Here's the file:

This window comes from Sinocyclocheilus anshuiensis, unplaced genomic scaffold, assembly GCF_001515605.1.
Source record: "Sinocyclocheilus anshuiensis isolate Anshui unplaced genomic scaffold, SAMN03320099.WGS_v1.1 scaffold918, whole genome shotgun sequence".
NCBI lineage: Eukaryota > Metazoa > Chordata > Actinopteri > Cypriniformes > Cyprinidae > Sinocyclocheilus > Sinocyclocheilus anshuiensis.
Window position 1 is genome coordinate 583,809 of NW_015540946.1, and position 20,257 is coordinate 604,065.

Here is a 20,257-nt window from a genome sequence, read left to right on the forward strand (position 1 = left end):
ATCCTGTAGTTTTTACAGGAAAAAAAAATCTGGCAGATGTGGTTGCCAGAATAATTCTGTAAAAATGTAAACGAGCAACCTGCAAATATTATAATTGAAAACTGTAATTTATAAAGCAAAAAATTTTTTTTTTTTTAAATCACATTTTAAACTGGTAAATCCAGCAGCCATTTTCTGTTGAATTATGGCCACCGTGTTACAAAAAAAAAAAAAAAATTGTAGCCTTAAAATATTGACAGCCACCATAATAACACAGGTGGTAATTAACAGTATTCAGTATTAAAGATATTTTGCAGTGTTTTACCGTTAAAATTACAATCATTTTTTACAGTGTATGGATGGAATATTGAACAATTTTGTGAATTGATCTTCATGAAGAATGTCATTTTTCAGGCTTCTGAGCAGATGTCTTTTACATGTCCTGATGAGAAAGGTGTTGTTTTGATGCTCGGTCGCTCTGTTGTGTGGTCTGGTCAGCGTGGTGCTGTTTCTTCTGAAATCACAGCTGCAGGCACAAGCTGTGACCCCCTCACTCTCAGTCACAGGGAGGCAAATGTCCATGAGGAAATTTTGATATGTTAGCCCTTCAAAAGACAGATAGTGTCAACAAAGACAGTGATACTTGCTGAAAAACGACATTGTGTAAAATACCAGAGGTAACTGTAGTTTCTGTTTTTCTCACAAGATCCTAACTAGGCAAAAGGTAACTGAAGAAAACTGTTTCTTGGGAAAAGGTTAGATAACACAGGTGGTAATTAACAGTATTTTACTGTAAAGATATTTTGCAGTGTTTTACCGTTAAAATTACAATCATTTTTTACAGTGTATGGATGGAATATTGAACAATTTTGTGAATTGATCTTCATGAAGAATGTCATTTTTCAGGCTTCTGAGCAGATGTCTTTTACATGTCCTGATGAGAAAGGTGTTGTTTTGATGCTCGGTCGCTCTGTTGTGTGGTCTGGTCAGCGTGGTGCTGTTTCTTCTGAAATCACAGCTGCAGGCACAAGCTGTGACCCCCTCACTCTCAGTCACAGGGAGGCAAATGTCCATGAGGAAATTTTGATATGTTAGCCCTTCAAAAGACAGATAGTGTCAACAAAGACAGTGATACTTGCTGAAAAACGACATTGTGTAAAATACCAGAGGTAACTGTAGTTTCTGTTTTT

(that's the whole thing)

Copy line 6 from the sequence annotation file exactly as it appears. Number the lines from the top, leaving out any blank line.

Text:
ATCCTGTAGTTTTTACAGGAAAAAAAAATCTGGCAGATGTGGTTGCCAGAATAATTCTGTAAAAATGTAAACGAGCAACCTGCAAATATTATAATTGAAAACTGTAATTTATAAAGCAAAAAATTTTTTTTTTTTTAAATCACATTTTAAACTGGTAAATCCAGCAGCCATTTTCTGTTGAATTATGGCCACCGTGTTACAAAAAAAAAAAAAAAATTGTAGCCTTAAAATATTGACAGCCACCATAATAACACAGGTGGTAATTAACAGTATTCAGTATTAAAGATATTTTGCAGTGTTTTACCGTTAAAATTACAATCATTTTTTACAGTGTATGGATGGAATATTGAACAATTTTGTGAATTGATCTTCATGAAGAATGTCATTTTTCAGGCTTCTGAGCAGATGTCTTTTACATGTCCTGATGAGAAAGGTGTTGTTTTGATGCTCGGTCGCTCTGTTGTGTGGTCTGGTCAGCGTGGTGCTGTTTCTTCTGAAATCACAGCTGCAGGCACAAGCTGTGACCCCCTCACTCTCAGTCACAGGGAGGCAAATGTCCATGAGGAAATTTTGATATGTTAGCCCTTCAAAAGACAGATAGTGTCAACAAAGACAGTGATACTTGCTGAAAAACGACATTGTGTAAAATACCAGAGGTAACTGTAGTTTCTGTTTTTCTCACAAGATCCTAACTAGGCAAAAGGTAACTGAAGAAAACTGTTTCTTGGGAAAAGGTTAGATAACACAGGTGGTAATTAACAGTATTTTACTGTAAAGATATTTTGCAGTGTTTTACCGTTAAAATTACAATCATTTTTTACAGTGTATGGATGGAATATTGAACAATTTTGTGAATTGATCTTCATGAAGAATGTCATTTTTCAGGCTTCTGAGCAGATGTCTTTTACATGTCCTGATGAGAAAGGTGTTGTTTTGATGCTCGGTCGCTCTGTTGTGTGGTCTGGTCAGCGTGGTGCTGTTTCTTCTGAAATCACAGCTGCAGGCACAAGCTGTGACCCCCTCACTCTCAGTCACAGGGAGGCAAATGTCCATGAGGAAATTTTGATATGTTAGCCCTTCAAAAGACAGATAGTGTCAACAAAGACAGTGATACTTGCTGAAAAACGACATTGTGTAAAATACCAGAGGTAACTGTAGTTTCTGTTTTT